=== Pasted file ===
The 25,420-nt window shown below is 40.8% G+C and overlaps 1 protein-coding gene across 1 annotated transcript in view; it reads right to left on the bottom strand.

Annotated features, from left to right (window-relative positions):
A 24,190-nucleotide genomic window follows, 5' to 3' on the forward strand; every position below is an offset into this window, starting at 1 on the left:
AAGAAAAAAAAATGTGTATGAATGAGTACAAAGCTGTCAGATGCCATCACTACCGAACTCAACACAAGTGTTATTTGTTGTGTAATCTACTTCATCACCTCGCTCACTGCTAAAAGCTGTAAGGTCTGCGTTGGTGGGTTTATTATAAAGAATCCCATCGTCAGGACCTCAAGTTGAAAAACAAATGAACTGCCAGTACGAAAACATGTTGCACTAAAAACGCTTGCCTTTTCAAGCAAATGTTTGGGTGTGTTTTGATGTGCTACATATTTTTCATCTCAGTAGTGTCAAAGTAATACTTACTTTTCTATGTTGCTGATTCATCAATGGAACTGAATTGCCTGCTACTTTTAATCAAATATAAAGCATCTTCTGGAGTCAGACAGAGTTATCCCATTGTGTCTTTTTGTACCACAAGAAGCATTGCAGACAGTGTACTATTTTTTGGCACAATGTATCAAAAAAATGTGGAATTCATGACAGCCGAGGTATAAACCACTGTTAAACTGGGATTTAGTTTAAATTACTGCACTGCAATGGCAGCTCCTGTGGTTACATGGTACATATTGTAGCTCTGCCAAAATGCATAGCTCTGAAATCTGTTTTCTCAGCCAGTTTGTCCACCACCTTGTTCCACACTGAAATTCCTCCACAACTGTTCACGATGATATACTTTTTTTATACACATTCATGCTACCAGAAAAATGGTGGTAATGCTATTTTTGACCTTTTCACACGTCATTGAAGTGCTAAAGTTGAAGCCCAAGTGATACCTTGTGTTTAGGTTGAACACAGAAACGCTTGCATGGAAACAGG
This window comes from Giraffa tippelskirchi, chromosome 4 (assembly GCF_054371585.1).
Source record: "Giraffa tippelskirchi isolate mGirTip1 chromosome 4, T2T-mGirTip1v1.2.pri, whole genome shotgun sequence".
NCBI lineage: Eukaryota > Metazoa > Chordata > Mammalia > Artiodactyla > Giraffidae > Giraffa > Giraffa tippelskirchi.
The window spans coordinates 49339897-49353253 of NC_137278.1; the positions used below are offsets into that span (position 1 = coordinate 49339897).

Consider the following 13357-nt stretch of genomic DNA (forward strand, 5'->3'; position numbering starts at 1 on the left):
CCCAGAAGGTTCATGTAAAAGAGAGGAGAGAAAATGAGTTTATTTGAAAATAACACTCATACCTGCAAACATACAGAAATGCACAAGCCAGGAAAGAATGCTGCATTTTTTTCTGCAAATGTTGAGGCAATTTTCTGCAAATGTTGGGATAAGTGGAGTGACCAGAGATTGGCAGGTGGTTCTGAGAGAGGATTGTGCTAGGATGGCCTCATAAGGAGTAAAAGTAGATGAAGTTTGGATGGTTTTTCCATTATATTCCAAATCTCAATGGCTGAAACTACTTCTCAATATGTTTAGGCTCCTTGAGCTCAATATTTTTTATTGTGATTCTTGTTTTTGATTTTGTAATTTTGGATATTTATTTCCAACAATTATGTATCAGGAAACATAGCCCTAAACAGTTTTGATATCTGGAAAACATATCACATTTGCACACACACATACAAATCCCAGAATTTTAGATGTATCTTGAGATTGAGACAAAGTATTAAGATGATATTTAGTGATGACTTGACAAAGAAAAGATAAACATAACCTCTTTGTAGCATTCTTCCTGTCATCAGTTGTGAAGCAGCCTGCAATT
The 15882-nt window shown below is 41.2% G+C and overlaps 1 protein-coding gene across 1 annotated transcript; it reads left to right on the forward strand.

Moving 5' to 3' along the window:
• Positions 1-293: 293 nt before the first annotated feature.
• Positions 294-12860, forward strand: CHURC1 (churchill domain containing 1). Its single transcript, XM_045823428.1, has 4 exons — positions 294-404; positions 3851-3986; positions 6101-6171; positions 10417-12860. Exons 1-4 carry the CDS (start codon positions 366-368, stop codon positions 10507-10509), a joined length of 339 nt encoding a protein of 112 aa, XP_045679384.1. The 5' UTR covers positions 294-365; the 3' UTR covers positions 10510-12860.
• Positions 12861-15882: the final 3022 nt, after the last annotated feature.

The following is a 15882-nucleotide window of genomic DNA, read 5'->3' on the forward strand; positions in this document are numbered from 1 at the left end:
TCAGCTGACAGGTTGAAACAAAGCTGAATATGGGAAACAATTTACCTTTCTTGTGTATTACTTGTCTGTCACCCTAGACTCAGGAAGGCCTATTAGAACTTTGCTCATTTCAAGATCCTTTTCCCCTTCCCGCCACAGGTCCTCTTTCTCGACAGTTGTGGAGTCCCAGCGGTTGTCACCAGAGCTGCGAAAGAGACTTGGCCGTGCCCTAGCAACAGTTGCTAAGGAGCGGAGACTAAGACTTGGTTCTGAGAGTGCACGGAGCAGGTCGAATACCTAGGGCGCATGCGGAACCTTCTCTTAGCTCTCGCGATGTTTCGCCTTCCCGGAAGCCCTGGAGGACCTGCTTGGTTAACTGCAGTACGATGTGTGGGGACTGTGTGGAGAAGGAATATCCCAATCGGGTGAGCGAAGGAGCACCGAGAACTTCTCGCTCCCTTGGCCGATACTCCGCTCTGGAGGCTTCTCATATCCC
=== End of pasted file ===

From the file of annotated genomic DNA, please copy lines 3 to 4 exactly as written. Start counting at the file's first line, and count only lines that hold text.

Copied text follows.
A 24,190-nucleotide genomic window follows, 5' to 3' on the forward strand; every position below is an offset into this window, starting at 1 on the left:
AAGAAAAAAAAATGTGTATGAATGAGTACAAAGCTGTCAGATGCCATCACTACCGAACTCAACACAAGTGTTATTTGTTGTGTAATCTACTTCATCACCTCGCTCACTGCTAAAAGCTGTAAGGTCTGCGTTGGTGGGTTTATTATAAAGAATCCCATCGTCAGGACCTCAAGTTGAAAAACAAATGAACTGCCAGTACGAAAACATGTTGCACTAAAAACGCTTGCCTTTTCAAGCAAATGTTTGGGTGTGTTTTGATGTGCTACATATTTTTCATCTCAGTAGTGTCAAAGTAATACTTACTTTTCTATGTTGCTGATTCATCAATGGAACTGAATTGCCTGCTACTTTTAATCAAATATAAAGCATCTTCTGGAGTCAGACAGAGTTATCCCATTGTGTCTTTTTGTACCACAAGAAGCATTGCAGACAGTGTACTATTTTTTGGCACAATGTATCAAAAAAATGTGGAATTCATGACAGCCGAGGTATAAACCACTGTTAAACTGGGATTTAGTTTAAATTACTGCACTGCAATGGCAGCTCCTGTGGTTACATGGTACATATTGTAGCTCTGCCAAAATGCATAGCTCTGAAATCTGTTTTCTCAGCCAGTTTGTCCACCACCTTGTTCCACACTGAAATTCCTCCACAACTGTTCACGATGATATACTTTTTTTATACACATTCATGCTACCAGAAAAATGGTGGTAATGCTATTTTTGACCTTTTCACACGTCATTGAAGTGCTAAAGTTGAAGCCCAAGTGATACCTTGTGTTTAGGTTGAACACAGAAACGCTTGCATGGAAACAGG